The most difficult thing about playing from the rough is its unpredictability. The length and type of grass, moisture, how the ball is sitting – all these and other factors can affect how the ball comes out.
If anything, short shots from rough are more difficult than long shots, because extra precision is required. If you've ever watched the U.S. Open, you've seen pros struggle to chip or pitch the ball close from the thick stuff.
While it's impossible to master greenside rough, there are several ways to maximize your efficiency. Keep these tactics in mind whenever you encounter a patch of gnarly grass:
- Sand wedge works wonders: Because of its heavy sole, the sand wedge is often the most effective club on shots from rough. The added heft keeps the rough from slowing down the clubhead and delivers more solid contact.
- Ball sitting up – chip it: If the ball is perched high in the rough, with half-inch or more space between the ball and ground, be careful not to slide the club completely underneath it. Choke up on the grip and use a sweeping, chipping-style motion, keeping the hands ahead at impact. A hybrid club could be your best bet.
- Ball sitting down – pitch it: With the ball nestled down, the low approach angle of a standard chip can cause the club to get hung up. Opt for a higher pitch shot with the sand wedge: open your stance and clubface, then pick up the club abruptly and drop it steeply onto the back of the ball. The idea is to make minimal contact with the grass.
A little pre-round reconnaissance can give you an idea of what you'll be up against – and how best to handle it. Hit a few practice shots from varying lies in the greenside rough for better on-course results.
Consider Variables When Playing from Greenside Rough
Missing greens is simply a part of the game of golf. You shouldn't be too hard on yourself when you miss a green in regulation – in fact, you should expect to miss at least a few during the course of every round, even if you are a pretty good player. Professional golfers miss greens in nearly every round they play as well, so this is not a problem which is unique to the amateur game. Players on the PGA Tour often come in somewhere between 70%-80% of greens hit, meaning they are chipping on roughly a quarter of all holes that they play. Simply put, you are going to miss greens, and how you handle those missed greens will have a lot to do with your score at the end of the round.
Most of the time, missing the green is going to result in having to chip from the greenside rough. This will not always be the case, of course, as you could find your ball in a greenside bunker or on a fairway cut. However, it is most common that you are going to find your ball in the rough, even if that rough is not particularly long. Since this is such a common scenario to encounter during a round of golf, we have dedicated this article to the skill of playing from the greenside rough. There are a number of variables at play when you confront this type of shot, meaning you need a combination of skill and experience to come away with a good result.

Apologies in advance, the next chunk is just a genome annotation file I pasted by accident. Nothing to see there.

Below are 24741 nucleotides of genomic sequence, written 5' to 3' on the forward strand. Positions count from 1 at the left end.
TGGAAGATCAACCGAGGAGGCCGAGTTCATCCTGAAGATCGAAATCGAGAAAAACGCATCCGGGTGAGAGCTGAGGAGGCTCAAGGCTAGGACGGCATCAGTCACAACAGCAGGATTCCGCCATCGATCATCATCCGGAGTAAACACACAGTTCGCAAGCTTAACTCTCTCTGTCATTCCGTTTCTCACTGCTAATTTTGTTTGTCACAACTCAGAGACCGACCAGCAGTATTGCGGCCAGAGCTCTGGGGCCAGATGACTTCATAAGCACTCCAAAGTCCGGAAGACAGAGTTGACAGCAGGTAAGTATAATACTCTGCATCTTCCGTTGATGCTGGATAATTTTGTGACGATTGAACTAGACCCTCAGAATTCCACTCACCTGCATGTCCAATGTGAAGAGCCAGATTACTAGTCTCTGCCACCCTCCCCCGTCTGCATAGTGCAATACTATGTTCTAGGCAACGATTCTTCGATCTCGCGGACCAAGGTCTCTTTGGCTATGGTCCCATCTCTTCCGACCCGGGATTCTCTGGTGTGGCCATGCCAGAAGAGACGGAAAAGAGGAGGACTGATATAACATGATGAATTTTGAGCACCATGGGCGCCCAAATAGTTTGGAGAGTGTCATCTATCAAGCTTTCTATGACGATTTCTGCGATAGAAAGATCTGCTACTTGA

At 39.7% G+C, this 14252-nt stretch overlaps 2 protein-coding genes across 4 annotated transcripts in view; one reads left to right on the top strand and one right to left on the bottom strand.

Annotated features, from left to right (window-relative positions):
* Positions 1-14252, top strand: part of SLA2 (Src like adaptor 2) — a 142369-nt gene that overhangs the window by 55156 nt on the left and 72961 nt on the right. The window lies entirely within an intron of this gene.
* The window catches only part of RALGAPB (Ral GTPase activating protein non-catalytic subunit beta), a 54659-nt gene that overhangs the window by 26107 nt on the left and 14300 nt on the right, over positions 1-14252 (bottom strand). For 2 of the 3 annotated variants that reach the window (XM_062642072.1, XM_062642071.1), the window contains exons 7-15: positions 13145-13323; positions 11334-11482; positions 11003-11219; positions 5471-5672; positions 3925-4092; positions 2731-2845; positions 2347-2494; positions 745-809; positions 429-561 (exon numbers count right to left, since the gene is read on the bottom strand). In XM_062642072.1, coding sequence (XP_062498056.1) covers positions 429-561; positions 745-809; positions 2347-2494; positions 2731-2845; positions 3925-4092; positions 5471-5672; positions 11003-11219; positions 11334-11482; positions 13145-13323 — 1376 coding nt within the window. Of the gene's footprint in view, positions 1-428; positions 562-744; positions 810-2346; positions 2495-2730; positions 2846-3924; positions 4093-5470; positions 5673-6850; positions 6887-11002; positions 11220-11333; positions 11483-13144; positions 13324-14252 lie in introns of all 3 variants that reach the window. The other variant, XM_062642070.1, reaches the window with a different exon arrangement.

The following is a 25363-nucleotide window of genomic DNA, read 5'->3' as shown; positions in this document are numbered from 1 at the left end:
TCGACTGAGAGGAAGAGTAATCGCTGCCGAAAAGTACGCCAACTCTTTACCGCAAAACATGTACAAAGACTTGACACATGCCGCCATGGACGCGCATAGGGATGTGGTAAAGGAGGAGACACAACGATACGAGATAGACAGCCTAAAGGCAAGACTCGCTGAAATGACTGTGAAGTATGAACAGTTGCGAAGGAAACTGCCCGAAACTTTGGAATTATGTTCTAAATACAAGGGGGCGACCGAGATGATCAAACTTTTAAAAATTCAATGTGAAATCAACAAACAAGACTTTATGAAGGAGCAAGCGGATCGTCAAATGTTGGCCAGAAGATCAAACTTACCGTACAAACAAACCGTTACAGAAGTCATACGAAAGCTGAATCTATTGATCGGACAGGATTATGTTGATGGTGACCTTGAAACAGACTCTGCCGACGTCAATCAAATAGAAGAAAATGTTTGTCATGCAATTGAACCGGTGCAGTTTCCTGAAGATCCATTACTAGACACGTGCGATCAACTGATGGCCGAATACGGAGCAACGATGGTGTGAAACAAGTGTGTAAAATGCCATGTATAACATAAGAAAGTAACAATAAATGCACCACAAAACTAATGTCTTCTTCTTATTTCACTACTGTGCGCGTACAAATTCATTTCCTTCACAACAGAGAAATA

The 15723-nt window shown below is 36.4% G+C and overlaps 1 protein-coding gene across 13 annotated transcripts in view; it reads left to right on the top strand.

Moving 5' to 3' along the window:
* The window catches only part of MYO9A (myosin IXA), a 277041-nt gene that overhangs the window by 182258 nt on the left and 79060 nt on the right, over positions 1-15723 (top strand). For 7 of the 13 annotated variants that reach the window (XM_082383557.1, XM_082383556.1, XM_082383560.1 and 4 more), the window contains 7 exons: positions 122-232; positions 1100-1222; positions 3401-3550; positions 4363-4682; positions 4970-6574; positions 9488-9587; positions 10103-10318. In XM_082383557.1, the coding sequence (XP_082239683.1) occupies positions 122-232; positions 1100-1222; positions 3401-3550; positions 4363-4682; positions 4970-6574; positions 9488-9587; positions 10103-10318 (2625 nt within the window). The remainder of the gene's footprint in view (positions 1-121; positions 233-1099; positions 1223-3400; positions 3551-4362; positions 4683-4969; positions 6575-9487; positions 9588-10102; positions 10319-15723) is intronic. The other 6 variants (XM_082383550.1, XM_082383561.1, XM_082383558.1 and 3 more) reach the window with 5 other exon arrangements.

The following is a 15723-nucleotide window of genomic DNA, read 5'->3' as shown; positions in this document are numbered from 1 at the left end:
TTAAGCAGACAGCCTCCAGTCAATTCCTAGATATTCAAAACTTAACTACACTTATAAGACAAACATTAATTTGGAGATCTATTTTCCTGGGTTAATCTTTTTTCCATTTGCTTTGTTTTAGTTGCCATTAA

One of the best things you can do for yourself as a golfer is to get comfortable playing from as many different lies as possible. You never quite know what you are going to find when you start out on the first tee, and it really isn't possible to prepare for everything that could come your way. With that said, if you are prepared for a wide range of circumstances, you will have the best possible chance to be happy with your score when all is said and done. As you continue to practice your game, make it a goal to add as many shots to your arsenal as possible, including a number of shots which can be used from the greenside rough.
Before we get into the topic at hand, it should be noted that there are two parts to the up and down equation – the chip shot, and the putt. While we are going to work on your chipping skills from the rough in this article, it would be a terrible mistake to ignore the putting side of the equation. You have to putt well in order to shoot low scores, and the par-saving putts you make after a chip onto the green are some of the most important of the day. Turning bogeys into pars with great chipping and putting skills can take pressure off of the rest of your game. By all means you should use the information below to practice your chipping from the rough, but be sure to give your putting stroke its fair share of time as well.
All of the content below is based on a right-handed golfer. If you happen to play left-handed, please take a moment to reverse the directions as necessary.
A Long List of Lies
The biggest variable that you will have to deal with when chipping from the greenside rough is simply the lie of the ball in the grass. Just categorizing your ball as being 'in the rough' is far too vague and general, as you can draw a number of different lies within the rough, even on the same course. The ability to judge your lie successfully comes mostly from experience, but you can educate yourself on this topic to gain a head start. The list below includes some of the common lies you will find in the rough when you miss a green.
- Short rough, ball sitting up. On the average public golf course, this is probably the lie you are going to encounter most frequently. Public golf courses usually keep their rough relatively short to make the game easier for players of all skill levels – and to help pace of play, as well. When you play a course with relatively short rough, the ball is often going to sit right up on top of the grass. While that might look like a great lie to play from, it will actually present some significantly challenges. For one thing, you are going to get little to no backspin on a shot played from this kind of lie. Also, since the ball is sitting on the top of the grass and not actually on the ground, it is easy to go under the shot. Amateur players will commonly leave this shot well short of the target because they make contact with the ball high on the face. To perform well from this lie, you need to focus on finding the sweet spot at impact, and you should plan for plenty of bounce and roll due to the lack of spin.